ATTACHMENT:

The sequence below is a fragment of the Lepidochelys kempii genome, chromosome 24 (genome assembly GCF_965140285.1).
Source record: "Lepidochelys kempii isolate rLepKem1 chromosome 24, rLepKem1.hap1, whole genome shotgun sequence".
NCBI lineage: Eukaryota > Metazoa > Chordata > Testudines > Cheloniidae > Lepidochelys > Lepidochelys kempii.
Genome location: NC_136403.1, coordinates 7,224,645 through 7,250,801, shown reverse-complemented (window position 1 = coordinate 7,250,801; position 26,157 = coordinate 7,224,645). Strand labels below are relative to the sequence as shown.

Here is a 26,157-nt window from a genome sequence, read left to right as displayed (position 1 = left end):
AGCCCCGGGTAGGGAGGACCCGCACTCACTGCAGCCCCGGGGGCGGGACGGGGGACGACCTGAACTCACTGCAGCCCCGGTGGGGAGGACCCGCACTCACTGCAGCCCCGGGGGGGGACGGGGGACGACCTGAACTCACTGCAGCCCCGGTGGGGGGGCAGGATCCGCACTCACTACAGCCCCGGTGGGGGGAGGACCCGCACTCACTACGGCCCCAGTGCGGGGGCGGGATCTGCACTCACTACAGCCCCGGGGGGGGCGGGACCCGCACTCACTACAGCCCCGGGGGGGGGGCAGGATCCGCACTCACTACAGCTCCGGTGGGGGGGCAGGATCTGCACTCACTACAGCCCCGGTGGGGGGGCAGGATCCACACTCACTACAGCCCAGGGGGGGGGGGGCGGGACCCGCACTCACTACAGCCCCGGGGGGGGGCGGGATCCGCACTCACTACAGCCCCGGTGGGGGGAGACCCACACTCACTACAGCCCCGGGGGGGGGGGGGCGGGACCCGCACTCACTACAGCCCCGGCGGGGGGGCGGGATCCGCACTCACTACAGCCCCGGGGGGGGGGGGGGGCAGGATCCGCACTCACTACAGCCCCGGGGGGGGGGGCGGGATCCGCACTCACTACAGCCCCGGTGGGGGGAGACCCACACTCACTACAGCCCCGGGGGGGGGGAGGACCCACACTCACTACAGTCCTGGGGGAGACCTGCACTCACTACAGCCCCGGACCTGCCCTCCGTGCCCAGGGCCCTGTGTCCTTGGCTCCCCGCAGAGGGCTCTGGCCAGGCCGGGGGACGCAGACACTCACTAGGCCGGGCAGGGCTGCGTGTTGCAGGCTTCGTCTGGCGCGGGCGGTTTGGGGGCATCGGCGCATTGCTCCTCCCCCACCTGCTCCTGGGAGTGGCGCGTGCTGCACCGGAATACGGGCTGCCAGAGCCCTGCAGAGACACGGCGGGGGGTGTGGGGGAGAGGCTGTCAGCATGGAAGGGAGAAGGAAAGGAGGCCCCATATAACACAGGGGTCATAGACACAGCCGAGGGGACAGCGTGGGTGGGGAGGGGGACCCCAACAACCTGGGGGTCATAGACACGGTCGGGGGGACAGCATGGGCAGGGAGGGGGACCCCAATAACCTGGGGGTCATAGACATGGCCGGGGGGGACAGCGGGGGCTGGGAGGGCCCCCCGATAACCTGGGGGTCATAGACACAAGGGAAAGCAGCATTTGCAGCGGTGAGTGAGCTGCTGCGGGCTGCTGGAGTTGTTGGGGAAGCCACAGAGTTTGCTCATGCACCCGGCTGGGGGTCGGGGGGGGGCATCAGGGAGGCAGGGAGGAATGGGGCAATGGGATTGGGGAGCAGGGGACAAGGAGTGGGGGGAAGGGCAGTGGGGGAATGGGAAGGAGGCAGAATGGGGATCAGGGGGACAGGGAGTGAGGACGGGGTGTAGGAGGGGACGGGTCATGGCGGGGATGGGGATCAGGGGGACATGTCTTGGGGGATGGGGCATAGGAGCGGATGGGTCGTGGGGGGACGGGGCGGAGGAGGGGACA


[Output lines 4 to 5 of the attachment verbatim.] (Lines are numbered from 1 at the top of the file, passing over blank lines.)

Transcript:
Genome location: NC_136403.1, coordinates 7,224,645 through 7,250,801, shown reverse-complemented (window position 1 = coordinate 7,250,801; position 26,157 = coordinate 7,224,645). Strand labels below are relative to the sequence as shown.

Here is a 26,157-nt window from a genome sequence, read left to right as displayed (position 1 = left end):